SEC filing shows Brown got $18.5 million from Knicks
Larry Brown agreed to a settlement of $18.5 million after being fired as coach of the New York Knicks, meaning he accepted less than half of what was owed to him for the four remaining years of his contract.
The payment was disclosed in a Securities and Exchange Commission filing made Wednesday by Cablevision, the Knicks' corporate owner, which was reviewed by ESPN.com.
Neither the Knicks nor Brown have commented on his settlement in keeping with the terms of the agreement set forth by NBA commissioner David Stern, who settled the dispute after conducting two days of arbitration hearings in New York.
Brown's attorneys had asked for $53 million -- the $41 million remaining on Brown's contract and an additional $12 million in damages. The Knicks contended they owed Brown nothing because he breached his contract by, among other things, violating team media guidelines and undermining the authority of team president Isiah Thomas.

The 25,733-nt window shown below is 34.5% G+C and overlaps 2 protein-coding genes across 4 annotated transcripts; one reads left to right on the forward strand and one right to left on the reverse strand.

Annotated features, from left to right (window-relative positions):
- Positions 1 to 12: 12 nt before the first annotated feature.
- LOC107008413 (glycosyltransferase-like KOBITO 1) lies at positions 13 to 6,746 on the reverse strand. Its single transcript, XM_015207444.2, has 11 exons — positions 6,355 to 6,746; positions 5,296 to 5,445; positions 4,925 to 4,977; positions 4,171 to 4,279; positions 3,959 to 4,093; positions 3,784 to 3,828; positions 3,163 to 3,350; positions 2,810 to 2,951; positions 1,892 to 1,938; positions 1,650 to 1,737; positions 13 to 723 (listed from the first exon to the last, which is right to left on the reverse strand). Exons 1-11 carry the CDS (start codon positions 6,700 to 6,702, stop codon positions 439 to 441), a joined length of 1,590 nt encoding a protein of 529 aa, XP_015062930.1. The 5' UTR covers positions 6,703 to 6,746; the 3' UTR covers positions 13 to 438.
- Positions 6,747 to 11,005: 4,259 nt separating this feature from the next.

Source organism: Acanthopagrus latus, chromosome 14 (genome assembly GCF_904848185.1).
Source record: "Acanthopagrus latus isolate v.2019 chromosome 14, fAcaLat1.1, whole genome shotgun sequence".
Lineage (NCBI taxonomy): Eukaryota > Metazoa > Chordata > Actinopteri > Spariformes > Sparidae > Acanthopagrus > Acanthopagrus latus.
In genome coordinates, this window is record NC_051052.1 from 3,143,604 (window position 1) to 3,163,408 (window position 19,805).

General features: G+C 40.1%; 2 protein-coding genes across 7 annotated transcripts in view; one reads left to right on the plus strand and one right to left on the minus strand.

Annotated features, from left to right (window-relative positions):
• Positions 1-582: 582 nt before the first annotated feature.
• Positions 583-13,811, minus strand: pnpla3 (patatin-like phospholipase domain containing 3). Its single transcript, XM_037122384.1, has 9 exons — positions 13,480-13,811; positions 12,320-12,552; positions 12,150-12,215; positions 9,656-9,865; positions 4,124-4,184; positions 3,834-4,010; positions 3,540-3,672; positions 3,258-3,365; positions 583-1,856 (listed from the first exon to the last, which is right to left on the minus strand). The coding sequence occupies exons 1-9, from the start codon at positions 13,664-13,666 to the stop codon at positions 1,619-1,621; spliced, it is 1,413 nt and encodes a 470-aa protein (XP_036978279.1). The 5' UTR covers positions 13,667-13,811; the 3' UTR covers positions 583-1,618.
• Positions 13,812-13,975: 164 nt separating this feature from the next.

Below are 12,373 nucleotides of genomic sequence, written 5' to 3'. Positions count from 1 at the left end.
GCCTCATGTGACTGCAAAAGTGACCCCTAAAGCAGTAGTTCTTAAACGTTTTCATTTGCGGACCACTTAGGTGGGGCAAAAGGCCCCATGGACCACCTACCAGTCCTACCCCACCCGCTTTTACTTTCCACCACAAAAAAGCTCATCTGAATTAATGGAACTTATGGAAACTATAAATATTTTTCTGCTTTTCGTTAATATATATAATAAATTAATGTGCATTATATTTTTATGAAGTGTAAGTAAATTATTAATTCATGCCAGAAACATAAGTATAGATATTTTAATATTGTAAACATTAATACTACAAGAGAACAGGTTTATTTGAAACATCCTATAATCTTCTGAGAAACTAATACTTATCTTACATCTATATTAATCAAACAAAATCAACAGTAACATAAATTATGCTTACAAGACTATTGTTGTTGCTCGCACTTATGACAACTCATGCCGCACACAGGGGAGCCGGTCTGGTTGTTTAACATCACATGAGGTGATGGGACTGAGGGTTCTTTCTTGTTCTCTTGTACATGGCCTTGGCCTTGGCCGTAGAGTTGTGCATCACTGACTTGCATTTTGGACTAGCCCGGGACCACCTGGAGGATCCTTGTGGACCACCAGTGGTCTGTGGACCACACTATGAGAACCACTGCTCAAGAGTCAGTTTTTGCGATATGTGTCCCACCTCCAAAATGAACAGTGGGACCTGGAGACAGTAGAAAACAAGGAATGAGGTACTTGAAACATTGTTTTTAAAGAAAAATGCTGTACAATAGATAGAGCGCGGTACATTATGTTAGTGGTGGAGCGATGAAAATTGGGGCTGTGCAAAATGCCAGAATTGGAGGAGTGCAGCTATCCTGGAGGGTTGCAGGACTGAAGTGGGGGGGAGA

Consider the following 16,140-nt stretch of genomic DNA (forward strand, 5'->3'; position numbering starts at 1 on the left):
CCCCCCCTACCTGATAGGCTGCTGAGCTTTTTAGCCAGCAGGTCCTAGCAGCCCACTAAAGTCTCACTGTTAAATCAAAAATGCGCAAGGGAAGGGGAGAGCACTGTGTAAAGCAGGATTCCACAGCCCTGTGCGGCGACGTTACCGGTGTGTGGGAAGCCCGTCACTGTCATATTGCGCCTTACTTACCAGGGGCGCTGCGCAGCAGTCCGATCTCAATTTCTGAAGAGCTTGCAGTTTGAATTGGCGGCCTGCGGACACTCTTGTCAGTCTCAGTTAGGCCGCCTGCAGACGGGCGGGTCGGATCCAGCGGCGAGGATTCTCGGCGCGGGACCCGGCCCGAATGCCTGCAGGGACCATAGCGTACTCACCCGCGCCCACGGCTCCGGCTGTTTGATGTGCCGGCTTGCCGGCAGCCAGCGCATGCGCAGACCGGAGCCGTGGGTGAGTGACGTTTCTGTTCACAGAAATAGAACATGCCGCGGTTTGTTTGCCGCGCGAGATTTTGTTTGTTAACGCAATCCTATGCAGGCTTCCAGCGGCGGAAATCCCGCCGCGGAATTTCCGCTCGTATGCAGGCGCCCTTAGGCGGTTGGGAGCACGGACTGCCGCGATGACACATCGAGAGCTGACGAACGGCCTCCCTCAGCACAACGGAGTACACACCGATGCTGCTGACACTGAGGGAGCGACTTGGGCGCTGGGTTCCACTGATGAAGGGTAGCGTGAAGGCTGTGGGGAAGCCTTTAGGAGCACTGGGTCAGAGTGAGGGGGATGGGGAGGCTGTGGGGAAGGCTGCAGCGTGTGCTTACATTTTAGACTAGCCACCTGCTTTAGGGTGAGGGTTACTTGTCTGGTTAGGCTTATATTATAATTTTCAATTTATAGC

Under a contractual clause inserted at Brown's insistence when he signed the five-year, $50 million contract in the summer of 2005, Stern was the designated arbitrator for any contractual dispute -- and his decision would have been final. The commissioner brokered the settlement agreement on the eve of the NBA season opener.
Brown, now living in Philadelphia, has not commented publicly since last spring when he told a group of Knicks beat writers he was a "dead man walking." His firing was announced roughly a month later.
Spurs coach Gregg Popovich, a close friend of Brown's, told writers in New York earlier this week that he was concerned over the precedent Brown's settlement might set -- even though Stern, in announcing the decision, specified that it would not be precedent-setting.
"I don't know what 'arrangement' means," Popovich said. "The statement also says it's not a precedent. I guess I hope it's true. I hope it's not a precedent. Just because someone said it's not a precedent, I don't know if legally it means it's not a precedent. It's a little worrisome.
"What exactly does it mean for everybody else? I'm surprised it hasn't been talked about more. I don't know anything official going on, but everyone's talked about it and concerned about it," Popovich said.
Chris Sheridan covers the NBA for ESPN Insider. To e-mail Chris, click here.
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